After what they call eight years of failed American foreign policy by the Obama administration, House Republican leaders say it’s time to spin off the country’s diplomacy and statesmanship to the private sector. “The United States was built by our world-leading companies,” House Speaker Paul Ryan (R-Wis.) said at a press conference in the Capitol this morning. “The government doesn’t build Chevrolets. General Motors does. The country doesn’t make computers. Apple does. Today, it’s time to unleash our private sector on our foreign policy and do what our government has never been able to do: create peace and prosperity around the world.”
Under the plan Ryan and other leaders unveiled, the heads of GM, AT&T, Citibank, and other multinational corporations would work with leaders of countries around the world to replace war with peace and confrontation with cooperation.
“America’s business leaders already know how to create successful commerce in other countries,” says Randal Stephenson, chairman and CEO of telecommunications giant AT&T. “To make a profit over the long term in foreign countries, everyone has to win. The people of the other countries have to win. The leaders of the other countries have to win. America has to win. It’s time to take this same strategy and deploy it all across the world, and the people to do that are America’s business leaders.”
Stephenson is just one of several business chiefs who have been asked to head up a task force to create a plan for transitioning America’s foreign policy away from the U.S. Department of State to a committee comprised of American business leaders.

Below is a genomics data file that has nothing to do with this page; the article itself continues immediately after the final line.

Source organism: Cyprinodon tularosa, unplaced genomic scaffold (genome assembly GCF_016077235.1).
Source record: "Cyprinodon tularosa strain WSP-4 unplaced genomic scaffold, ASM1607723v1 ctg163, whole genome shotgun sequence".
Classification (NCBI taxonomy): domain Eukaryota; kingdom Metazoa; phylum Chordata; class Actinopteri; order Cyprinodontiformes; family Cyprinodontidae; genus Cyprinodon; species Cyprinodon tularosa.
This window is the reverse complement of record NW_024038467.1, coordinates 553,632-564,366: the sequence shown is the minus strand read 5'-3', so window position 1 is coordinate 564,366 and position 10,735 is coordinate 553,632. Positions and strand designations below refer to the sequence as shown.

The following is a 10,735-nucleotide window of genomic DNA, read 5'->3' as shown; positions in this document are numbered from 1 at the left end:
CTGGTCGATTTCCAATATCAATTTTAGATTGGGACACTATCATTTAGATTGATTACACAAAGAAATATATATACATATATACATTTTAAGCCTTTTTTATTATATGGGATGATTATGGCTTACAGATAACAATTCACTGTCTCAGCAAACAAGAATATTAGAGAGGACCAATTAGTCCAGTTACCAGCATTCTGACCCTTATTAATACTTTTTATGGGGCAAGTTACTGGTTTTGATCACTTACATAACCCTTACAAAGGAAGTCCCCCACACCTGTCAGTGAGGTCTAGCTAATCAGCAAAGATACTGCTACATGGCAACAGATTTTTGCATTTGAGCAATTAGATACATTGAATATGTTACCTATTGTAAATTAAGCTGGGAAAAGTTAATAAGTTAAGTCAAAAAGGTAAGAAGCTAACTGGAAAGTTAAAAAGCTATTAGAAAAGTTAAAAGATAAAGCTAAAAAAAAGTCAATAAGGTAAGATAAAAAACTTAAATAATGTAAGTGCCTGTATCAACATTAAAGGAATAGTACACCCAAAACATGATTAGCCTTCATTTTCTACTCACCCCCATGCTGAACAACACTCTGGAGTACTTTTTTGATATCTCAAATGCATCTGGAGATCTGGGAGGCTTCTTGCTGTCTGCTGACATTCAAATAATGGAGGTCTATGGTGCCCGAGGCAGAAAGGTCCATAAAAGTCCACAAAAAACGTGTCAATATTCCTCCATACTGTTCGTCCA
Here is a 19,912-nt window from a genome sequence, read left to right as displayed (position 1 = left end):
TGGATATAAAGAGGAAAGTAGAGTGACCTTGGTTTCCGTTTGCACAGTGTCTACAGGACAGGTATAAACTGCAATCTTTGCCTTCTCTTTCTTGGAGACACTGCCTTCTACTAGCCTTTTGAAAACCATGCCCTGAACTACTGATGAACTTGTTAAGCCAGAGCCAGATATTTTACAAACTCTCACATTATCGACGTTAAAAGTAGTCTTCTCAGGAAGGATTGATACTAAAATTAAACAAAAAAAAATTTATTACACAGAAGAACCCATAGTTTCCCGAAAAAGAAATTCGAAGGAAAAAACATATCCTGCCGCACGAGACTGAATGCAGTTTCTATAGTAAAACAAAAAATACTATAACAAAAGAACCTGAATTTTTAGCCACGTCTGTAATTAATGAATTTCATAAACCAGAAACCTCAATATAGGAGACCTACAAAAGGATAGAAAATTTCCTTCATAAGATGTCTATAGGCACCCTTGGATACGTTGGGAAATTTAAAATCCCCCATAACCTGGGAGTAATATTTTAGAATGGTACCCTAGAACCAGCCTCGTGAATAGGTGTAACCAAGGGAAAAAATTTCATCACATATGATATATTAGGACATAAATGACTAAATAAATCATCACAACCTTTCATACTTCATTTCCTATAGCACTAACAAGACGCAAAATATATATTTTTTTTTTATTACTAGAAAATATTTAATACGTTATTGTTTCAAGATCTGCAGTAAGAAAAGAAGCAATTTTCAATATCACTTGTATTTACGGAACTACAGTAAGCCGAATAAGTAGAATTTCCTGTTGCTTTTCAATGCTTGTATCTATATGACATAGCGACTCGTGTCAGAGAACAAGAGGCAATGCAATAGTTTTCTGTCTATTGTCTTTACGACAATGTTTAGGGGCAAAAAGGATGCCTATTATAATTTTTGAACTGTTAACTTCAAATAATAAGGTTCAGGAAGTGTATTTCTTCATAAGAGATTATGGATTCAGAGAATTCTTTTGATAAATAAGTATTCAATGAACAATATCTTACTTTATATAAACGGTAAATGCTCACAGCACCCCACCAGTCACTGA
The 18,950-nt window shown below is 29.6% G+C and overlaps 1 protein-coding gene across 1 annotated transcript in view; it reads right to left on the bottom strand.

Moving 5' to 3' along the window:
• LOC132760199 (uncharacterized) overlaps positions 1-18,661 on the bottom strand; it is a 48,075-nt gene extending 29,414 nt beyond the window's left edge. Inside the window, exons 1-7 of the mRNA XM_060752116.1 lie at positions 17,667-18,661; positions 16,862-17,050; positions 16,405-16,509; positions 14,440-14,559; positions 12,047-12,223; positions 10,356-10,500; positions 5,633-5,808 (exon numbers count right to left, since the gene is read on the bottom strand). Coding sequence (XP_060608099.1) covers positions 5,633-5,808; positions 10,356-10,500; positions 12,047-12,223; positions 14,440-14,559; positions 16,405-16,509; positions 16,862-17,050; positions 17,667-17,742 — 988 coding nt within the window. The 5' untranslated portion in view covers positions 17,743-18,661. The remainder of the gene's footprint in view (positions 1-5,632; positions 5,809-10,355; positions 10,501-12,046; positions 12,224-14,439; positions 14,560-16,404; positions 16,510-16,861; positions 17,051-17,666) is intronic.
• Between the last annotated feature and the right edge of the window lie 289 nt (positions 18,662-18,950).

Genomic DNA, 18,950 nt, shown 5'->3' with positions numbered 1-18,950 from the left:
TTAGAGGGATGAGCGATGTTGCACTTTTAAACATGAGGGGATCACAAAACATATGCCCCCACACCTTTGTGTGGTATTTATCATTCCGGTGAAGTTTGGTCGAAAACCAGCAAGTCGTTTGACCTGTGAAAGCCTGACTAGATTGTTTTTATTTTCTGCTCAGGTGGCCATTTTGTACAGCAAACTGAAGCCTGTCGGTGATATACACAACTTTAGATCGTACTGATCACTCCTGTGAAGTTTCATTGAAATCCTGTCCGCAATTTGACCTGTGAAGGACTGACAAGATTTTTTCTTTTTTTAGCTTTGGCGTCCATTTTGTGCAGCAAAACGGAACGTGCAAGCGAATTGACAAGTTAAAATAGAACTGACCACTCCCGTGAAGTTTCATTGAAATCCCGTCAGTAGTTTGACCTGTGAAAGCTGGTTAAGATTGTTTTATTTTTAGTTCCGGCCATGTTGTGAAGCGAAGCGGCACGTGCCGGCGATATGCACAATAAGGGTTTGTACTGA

The chance for the businesses to earn a profit is key to the plan. “Businesses aren’t charities,” said Andy Bryant, chairman of computer chip maker Intel. “They succeed because they strive to make money. It’s the absence of the profit motive that prevents America’s foreign policy from succeeding. By unleashing American business ingenuity onto the world at large, we can create peace—and prosperity—where today there’s discord and drama. Before you can sell phones to the Iranians, you have to make peace with them.”
Republican presidential nominee Donald Trump said at a rally in Altoona, Pa., today that he’s glad to see his campaign has sparked this idea among congressional leaders. “I was the one saying it’s time to stop letting hacks run our foreign policy,” he said. “I was the one saying we need to let our business leaders, who know how to make deals, represent us with other countries. So, I’m glad our elected officials in Congress are listening, You’re welcome.”
Democratic presidential nominee Hillary Clinton and Democratic leaders in Congress denounced the idea, saying the country’s foreign policy has been the responsibility of the public sector throughout the country’s history and it should stay that way. “We’ve seen what happens when our country punts on its responsibilities and outsources our prisons and our schools to private companies,” said Clinton at a campaign stop in Cleveland. “Standards go down while companies rake in money. This ill-conceived and misguided plan will enable companies to walk away with billions of dollars while our country’s relationships with other countries deteriorates. It’s a bad idea and just shows how impoverished the policy thinking is in the Republican party. Instead of making hard choices on what to do around the world, the Republicans are throwing in the towel and saying they’ll let the private sector handle it. That’s a dereliction of duty, although I wouldn’t mind it if they privatize the Republican caucus in Congress. I would agree in that case we might be able to get something done for the country.”